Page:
incurred. This punishment is eternal and temporal. That there is this
twofold punishment we learn from various places in the Bible. We have an
example in the sin of David. God sent the prophet Nathan to warn him of
his guilt. When Nathan rebuked the king, he confessed his sin with signs
of true contrition. Then Nathan told him that God had forgiven his sin,
but that many temporal punishments would follow. When God forgave the
sin, the guilt and eternal punishment were taken away; but temporal
punishment remained. Other examples could be cited, but this is
sufficient to show that there is a twofold kind of punishment--eternal
and temporal. In confession the guilt and eternal punishment are taken
away, but not always the temporal punishment. This temporal punishment
is what is taken away in whole by a plenary and in part by a partial
In a similar manner we have a twofold punishment attached to crime in
this world. A man commits a crime. He is sentenced to a term in the
penitentiary. After spending his time of punishment he comes back to
society, but finds he has another punishment to undergo in being avoided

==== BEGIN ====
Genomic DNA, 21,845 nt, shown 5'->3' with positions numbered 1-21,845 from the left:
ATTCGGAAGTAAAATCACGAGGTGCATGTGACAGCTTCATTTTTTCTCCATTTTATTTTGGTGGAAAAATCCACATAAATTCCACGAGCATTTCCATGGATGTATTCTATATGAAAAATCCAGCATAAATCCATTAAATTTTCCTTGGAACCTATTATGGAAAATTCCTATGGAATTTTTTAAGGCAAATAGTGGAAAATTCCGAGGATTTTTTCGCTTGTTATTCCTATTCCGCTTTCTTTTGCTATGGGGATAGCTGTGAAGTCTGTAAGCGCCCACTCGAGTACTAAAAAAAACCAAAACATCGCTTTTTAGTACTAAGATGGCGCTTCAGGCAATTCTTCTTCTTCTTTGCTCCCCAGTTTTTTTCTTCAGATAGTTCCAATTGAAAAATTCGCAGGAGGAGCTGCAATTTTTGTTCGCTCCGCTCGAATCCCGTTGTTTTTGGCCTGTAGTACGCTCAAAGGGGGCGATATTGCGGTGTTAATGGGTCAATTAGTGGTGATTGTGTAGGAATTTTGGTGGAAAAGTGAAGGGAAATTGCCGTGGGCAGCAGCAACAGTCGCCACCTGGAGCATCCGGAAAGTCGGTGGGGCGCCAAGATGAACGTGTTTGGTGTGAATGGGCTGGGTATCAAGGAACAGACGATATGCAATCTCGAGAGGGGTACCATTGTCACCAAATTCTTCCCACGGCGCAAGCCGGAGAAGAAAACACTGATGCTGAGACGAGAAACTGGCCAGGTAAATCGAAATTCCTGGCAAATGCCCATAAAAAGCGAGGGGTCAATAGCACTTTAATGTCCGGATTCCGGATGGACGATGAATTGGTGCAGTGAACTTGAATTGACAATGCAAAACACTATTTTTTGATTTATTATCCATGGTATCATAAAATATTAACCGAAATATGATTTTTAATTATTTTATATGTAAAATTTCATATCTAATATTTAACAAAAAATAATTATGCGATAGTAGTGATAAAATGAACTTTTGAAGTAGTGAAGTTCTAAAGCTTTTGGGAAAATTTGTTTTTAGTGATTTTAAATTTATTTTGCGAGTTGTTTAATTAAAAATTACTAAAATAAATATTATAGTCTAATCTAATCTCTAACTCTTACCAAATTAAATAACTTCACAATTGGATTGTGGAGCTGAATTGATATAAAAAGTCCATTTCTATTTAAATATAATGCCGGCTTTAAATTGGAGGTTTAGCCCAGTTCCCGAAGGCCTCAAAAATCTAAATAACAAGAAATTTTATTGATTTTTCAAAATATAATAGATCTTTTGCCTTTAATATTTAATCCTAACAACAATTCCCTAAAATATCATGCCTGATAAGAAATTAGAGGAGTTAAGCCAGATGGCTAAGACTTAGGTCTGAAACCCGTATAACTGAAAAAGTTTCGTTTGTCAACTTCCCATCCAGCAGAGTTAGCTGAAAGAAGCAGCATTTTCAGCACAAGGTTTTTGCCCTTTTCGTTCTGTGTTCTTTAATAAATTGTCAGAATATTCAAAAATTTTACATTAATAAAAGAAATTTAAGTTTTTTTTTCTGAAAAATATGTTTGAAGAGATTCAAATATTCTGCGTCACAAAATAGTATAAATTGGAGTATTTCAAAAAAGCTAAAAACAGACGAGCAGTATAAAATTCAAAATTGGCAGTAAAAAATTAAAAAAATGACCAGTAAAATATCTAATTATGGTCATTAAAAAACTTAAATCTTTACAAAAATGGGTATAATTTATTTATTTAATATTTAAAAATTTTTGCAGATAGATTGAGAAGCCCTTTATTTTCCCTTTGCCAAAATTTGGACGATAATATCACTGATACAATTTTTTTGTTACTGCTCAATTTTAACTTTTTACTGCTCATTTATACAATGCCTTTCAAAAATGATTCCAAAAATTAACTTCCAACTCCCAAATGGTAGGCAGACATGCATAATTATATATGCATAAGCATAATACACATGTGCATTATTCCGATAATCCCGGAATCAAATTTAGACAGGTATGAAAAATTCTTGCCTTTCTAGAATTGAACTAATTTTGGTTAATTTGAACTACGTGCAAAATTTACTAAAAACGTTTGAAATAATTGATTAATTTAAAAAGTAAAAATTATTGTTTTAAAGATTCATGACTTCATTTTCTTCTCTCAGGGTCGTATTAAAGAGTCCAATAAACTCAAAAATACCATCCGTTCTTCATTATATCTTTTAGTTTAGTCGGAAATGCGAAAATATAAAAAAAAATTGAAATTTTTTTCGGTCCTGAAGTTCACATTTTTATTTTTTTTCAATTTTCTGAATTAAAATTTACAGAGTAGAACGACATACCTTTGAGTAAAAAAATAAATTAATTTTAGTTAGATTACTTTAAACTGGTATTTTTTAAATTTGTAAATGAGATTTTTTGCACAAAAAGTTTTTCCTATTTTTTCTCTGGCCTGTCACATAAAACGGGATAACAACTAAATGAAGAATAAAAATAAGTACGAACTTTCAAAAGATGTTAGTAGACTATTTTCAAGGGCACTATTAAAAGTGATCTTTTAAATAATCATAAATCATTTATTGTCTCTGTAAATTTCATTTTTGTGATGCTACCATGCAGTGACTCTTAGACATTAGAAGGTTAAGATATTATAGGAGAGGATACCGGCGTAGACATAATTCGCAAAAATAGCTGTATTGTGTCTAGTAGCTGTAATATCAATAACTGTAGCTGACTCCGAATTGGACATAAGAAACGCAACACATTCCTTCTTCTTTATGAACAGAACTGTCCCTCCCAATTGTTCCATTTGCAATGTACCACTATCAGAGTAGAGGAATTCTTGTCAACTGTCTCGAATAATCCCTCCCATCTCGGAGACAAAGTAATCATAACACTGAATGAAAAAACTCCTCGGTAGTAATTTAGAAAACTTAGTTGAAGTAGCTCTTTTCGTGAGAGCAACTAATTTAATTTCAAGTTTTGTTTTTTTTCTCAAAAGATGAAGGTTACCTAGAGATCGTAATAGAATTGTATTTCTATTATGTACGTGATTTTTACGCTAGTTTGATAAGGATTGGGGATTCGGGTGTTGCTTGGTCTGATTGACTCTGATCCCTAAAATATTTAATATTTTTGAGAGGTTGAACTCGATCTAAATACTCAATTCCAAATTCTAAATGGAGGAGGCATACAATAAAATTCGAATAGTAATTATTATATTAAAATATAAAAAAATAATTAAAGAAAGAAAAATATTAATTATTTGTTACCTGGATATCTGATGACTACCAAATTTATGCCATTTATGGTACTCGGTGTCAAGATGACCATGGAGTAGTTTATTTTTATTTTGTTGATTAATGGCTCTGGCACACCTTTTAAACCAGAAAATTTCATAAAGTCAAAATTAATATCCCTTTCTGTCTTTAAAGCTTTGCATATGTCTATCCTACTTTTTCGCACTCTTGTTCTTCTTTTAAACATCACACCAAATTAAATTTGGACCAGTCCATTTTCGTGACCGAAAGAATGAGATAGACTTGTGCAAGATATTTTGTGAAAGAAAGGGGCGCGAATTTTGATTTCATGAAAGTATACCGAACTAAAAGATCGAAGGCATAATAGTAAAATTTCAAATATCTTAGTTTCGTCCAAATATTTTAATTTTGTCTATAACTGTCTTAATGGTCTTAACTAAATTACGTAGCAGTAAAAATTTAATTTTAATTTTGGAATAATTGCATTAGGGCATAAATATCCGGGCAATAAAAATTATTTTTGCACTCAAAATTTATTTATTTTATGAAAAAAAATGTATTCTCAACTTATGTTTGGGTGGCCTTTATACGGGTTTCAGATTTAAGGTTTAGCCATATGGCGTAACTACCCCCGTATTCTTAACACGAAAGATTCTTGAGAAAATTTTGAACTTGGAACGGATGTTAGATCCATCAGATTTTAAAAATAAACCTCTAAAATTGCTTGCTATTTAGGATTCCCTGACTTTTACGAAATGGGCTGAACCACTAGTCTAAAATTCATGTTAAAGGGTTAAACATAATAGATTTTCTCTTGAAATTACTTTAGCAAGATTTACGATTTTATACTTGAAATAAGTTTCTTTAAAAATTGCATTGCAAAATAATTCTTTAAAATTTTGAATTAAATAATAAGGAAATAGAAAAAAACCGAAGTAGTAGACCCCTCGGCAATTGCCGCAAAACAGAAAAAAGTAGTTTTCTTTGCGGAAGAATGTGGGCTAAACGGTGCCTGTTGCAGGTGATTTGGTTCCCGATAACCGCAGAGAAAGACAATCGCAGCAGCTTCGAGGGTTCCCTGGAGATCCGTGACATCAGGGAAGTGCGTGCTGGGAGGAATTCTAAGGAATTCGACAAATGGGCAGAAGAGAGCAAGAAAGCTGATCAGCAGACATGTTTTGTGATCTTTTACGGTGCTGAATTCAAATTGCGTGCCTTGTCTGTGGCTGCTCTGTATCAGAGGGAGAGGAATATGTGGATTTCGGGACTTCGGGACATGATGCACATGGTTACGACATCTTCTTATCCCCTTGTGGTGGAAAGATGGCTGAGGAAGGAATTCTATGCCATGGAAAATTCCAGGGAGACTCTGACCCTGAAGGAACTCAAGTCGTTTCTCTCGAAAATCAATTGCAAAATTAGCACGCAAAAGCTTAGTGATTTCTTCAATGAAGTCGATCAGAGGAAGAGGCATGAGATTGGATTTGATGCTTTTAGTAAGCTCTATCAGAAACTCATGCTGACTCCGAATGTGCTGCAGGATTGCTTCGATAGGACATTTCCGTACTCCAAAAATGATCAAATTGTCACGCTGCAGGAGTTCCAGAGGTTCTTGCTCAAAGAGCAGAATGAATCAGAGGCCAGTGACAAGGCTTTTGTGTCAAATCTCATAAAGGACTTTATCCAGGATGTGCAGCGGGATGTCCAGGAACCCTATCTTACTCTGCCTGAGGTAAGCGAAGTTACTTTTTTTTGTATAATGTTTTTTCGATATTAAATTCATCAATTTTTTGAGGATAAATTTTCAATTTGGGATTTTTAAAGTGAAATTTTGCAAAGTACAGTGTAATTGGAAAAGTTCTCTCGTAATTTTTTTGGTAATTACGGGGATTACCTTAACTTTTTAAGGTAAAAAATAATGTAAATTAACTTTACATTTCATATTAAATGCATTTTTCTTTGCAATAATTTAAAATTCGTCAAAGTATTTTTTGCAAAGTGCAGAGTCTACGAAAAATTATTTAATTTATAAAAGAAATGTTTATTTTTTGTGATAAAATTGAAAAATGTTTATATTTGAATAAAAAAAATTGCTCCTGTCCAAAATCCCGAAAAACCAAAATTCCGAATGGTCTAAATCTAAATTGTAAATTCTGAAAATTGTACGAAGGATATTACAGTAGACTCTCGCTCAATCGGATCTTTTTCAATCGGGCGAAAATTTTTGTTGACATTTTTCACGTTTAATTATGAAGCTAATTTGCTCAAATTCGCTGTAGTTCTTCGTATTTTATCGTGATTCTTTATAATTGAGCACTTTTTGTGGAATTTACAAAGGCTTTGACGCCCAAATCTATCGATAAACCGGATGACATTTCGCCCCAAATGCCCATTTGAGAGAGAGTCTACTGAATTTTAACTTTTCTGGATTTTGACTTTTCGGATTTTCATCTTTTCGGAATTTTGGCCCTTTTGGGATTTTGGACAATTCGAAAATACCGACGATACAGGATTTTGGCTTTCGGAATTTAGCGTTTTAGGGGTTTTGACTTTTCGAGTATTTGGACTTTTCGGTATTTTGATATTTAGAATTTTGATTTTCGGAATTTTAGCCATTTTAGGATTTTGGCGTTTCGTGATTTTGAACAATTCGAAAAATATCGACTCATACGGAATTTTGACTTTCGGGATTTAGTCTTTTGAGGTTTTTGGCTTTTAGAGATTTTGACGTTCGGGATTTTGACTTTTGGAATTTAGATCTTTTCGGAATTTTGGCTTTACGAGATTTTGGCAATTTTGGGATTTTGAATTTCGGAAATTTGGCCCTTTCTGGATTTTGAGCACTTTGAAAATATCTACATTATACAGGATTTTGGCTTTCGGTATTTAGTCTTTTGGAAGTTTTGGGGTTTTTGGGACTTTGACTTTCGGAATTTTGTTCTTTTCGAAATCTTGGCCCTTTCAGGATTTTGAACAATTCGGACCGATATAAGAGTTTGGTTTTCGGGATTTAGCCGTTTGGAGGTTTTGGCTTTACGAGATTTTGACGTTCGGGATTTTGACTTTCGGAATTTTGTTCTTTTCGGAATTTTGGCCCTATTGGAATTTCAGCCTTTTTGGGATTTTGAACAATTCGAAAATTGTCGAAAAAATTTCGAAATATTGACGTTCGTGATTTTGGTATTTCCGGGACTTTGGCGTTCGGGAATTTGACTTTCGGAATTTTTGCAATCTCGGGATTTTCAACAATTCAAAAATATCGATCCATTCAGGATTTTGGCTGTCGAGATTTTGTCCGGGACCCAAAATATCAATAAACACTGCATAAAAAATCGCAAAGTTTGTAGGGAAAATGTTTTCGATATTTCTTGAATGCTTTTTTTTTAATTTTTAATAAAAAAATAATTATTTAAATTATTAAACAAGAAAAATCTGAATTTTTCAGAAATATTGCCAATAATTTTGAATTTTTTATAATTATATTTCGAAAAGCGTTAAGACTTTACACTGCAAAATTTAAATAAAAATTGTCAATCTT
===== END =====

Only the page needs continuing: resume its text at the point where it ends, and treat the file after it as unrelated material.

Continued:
by his friends and others.
The practice of granting indulgences was founded on many passages of
Scripture, both of the Old and New Testament. In the 12th chapter of the
book of Numbers we learn that Mary, the sister of Moses, was forgiven a
sin which she had committed. But God inflicted upon her the penalty of
leprosy. This was a temporal punishment. By the prayer of Moses an
indulgence was granted; for God took away the temporal punishment.
Our divine Lord left with His Church the power of granting indulgences,
as we learn from His words taken from St. Matthew: "Whatsoever you shall
loose upon earth shall be loosed also in heaven." This promise implies
the power of loosing not only from sin and its eternal punishment, but
also the power of releasing the bond of temporal punishment, of freeing
from everything that would prevent the soul from entering the kingdom of
heaven. St. Paul granted an indulgence to the incestuous Corinthian, as
we learn from the 2d chapter of his Second Epistle to the Corinthians.
By the power and authority which he received from Christ, he granted the
Corinthian pardon from performing a certain penance. This penance was a
temporal punishment. The apostle took away the temporal punishment. That
is an indulgence.
Non-Catholics grant a kind of plenary indulgence to every one by saying
that works of penance are unnecessary. The practice of the Catholic
Church of granting an indulgence only to the deserving is certainly more
conformable to Scripture as well as more reasonable.
Experience teaches us the utility of indulgences. They encourage the
faithful to frequent the sacraments, to repent, to do acts of penance,
and perform works of piety, charity, and devotion.
A practice productive of such beneficial results is reasonable; it is
also reasonable because it is sanctioned by Scripture and the Church of
every age. For God would not sanction it nor could the Church practise
it if it were not conformable to reason.